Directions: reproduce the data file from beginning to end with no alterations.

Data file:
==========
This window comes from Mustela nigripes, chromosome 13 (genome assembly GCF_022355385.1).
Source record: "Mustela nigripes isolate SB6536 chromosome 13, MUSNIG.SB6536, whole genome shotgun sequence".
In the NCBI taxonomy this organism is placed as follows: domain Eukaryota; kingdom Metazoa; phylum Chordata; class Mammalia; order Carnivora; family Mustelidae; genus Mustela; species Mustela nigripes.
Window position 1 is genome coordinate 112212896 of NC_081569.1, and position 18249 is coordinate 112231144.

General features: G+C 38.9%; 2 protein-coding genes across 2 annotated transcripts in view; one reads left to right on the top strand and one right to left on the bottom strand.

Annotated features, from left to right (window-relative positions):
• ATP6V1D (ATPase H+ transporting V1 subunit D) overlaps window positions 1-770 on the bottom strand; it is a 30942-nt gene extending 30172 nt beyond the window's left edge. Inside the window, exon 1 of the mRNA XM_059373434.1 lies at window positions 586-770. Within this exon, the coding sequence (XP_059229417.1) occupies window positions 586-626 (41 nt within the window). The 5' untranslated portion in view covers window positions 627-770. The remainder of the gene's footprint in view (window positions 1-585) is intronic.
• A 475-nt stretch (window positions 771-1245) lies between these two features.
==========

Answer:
This window comes from Mustela nigripes, chromosome 13 (genome assembly GCF_022355385.1).
Source record: "Mustela nigripes isolate SB6536 chromosome 13, MUSNIG.SB6536, whole genome shotgun sequence".
In the NCBI taxonomy this organism is placed as follows: domain Eukaryota; kingdom Metazoa; phylum Chordata; class Mammalia; order Carnivora; family Mustelidae; genus Mustela; species Mustela nigripes.
Window position 1 is genome coordinate 112212896 of NC_081569.1, and position 18249 is coordinate 112231144.

General features: G+C 38.9%; 2 protein-coding genes across 2 annotated transcripts in view; one reads left to right on the top strand and one right to left on the bottom strand.

Annotated features, from left to right (window-relative positions):
• ATP6V1D (ATPase H+ transporting V1 subunit D) overlaps window positions 1-770 on the bottom strand; it is a 30942-nt gene extending 30172 nt beyond the window's left edge. Inside the window, exon 1 of the mRNA XM_059373434.1 lies at window positions 586-770. Within this exon, the coding sequence (XP_059229417.1) occupies window positions 586-626 (41 nt within the window). The 5' untranslated portion in view covers window positions 627-770. The remainder of the gene's footprint in view (window positions 1-585) is intronic.
• A 475-nt stretch (window positions 771-1245) lies between these two features.